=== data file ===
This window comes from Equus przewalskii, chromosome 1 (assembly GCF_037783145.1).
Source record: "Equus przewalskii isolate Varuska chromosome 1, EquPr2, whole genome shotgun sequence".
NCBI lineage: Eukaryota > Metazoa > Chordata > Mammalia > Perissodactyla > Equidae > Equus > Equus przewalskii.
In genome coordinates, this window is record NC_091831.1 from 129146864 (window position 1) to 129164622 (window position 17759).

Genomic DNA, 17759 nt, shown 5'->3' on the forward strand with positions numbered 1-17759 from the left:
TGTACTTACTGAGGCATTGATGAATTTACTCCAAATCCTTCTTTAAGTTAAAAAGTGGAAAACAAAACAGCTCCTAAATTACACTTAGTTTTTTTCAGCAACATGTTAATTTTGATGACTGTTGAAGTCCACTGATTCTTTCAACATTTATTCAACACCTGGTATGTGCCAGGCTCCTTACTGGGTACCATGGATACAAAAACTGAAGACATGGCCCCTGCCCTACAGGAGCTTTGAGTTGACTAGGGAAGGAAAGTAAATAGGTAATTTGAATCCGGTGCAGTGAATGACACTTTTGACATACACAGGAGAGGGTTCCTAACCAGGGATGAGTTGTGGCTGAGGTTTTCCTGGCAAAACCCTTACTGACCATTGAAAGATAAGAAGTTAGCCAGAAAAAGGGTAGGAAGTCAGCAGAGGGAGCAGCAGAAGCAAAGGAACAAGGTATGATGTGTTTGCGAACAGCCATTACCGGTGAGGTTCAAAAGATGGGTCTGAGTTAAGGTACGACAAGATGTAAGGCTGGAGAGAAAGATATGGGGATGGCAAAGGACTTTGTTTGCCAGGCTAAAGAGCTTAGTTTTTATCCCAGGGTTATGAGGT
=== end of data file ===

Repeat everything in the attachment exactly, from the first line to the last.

This window comes from Equus przewalskii, chromosome 1 (assembly GCF_037783145.1).
Source record: "Equus przewalskii isolate Varuska chromosome 1, EquPr2, whole genome shotgun sequence".
NCBI lineage: Eukaryota > Metazoa > Chordata > Mammalia > Perissodactyla > Equidae > Equus > Equus przewalskii.
In genome coordinates, this window is record NC_091831.1 from 129146864 (window position 1) to 129164622 (window position 17759).

Genomic DNA, 17759 nt, shown 5'->3' on the forward strand with positions numbered 1-17759 from the left:
TGTACTTACTGAGGCATTGATGAATTTACTCCAAATCCTTCTTTAAGTTAAAAAGTGGAAAACAAAACAGCTCCTAAATTACACTTAGTTTTTTTCAGCAACATGTTAATTTTGATGACTGTTGAAGTCCACTGATTCTTTCAACATTTATTCAACACCTGGTATGTGCCAGGCTCCTTACTGGGTACCATGGATACAAAAACTGAAGACATGGCCCCTGCCCTACAGGAGCTTTGAGTTGACTAGGGAAGGAAAGTAAATAGGTAATTTGAATCCGGTGCAGTGAATGACACTTTTGACATACACAGGAGAGGGTTCCTAACCAGGGATGAGTTGTGGCTGAGGTTTTCCTGGCAAAACCCTTACTGACCATTGAAAGATAAGAAGTTAGCCAGAAAAAGGGTAGGAAGTCAGCAGAGGGAGCAGCAGAAGCAAAGGAACAAGGTATGATGTGTTTGCGAACAGCCATTACCGGTGAGGTTCAAAAGATGGGTCTGAGTTAAGGTACGACAAGATGTAAGGCTGGAGAGAAAGATATGGGGATGGCAAAGGACTTTGTTTGCCAGGCTAAAGAGCTTAGTTTTTATCCCAGGGTTATGAGGT